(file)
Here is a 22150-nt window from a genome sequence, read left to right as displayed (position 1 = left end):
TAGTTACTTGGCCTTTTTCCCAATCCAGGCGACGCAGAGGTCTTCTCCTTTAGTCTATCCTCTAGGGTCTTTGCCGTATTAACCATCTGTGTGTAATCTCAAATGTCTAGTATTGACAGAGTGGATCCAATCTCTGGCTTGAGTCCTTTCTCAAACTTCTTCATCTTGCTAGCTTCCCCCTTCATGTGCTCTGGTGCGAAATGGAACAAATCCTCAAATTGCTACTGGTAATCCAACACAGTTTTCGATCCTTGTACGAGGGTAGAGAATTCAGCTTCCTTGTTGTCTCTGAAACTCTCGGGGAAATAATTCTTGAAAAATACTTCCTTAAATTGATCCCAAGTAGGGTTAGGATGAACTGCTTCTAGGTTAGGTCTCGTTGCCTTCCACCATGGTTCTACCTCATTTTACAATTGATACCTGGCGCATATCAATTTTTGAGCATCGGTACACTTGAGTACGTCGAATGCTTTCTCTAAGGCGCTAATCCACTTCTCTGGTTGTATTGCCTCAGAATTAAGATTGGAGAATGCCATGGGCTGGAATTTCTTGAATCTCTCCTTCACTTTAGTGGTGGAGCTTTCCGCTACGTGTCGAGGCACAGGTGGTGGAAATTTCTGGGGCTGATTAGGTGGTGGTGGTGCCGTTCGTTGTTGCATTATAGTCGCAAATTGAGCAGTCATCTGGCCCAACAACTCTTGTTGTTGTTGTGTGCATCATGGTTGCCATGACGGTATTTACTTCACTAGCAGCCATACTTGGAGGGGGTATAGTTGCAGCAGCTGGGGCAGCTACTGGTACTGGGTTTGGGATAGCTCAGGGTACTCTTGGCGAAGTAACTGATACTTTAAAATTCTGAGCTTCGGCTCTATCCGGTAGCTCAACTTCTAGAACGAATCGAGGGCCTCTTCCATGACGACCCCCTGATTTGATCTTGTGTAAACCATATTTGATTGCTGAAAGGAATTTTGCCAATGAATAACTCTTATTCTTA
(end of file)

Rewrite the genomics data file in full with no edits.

Here is a 22150-nt window from a genome sequence, read left to right as displayed (position 1 = left end):
TAGTTACTTGGCCTTTTTCCCAATCCAGGCGACGCAGAGGTCTTCTCCTTTAGTCTATCCTCTAGGGTCTTTGCCGTATTAACCATCTGTGTGTAATCTCAAATGTCTAGTATTGACAGAGTGGATCCAATCTCTGGCTTGAGTCCTTTCTCAAACTTCTTCATCTTGCTAGCTTCCCCCTTCATGTGCTCTGGTGCGAAATGGAACAAATCCTCAAATTGCTACTGGTAATCCAACACAGTTTTCGATCCTTGTACGAGGGTAGAGAATTCAGCTTCCTTGTTGTCTCTGAAACTCTCGGGGAAATAATTCTTGAAAAATACTTCCTTAAATTGATCCCAAGTAGGGTTAGGATGAACTGCTTCTAGGTTAGGTCTCGTTGCCTTCCACCATGGTTCTACCTCATTTTACAATTGATACCTGGCGCATATCAATTTTTGAGCATCGGTACACTTGAGTACGTCGAATGCTTTCTCTAAGGCGCTAATCCACTTCTCTGGTTGTATTGCCTCAGAATTAAGATTGGAGAATGCCATGGGCTGGAATTTCTTGAATCTCTCCTTCACTTTAGTGGTGGAGCTTTCCGCTACGTGTCGAGGCACAGGTGGTGGAAATTTCTGGGGCTGATTAGGTGGTGGTGGTGCCGTTCGTTGTTGCATTATAGTCGCAAATTGAGCAGTCATCTGGCCCAACAACTCTTGTTGTTGTTGTGTGCATCATGGTTGCCATGACGGTATTTACTTCACTAGCAGCCATACTTGGAGGGGGTATAGTTGCAGCAGCTGGGGCAGCTACTGGTACTGGGTTTGGGATAGCTCAGGGTACTCTTGGCGAAGTAACTGATACTTTAAAATTCTGAGCTTCGGCTCTATCCGGTAGCTCAACTTCTAGAACGAATCGAGGGCCTCTTCCATGACGACCCCCTGATTTGATCTTGTGTAAACCATATTTGATTGCTGAAAGGAATTTTGCCAATGAATAACTCTTATTCTTA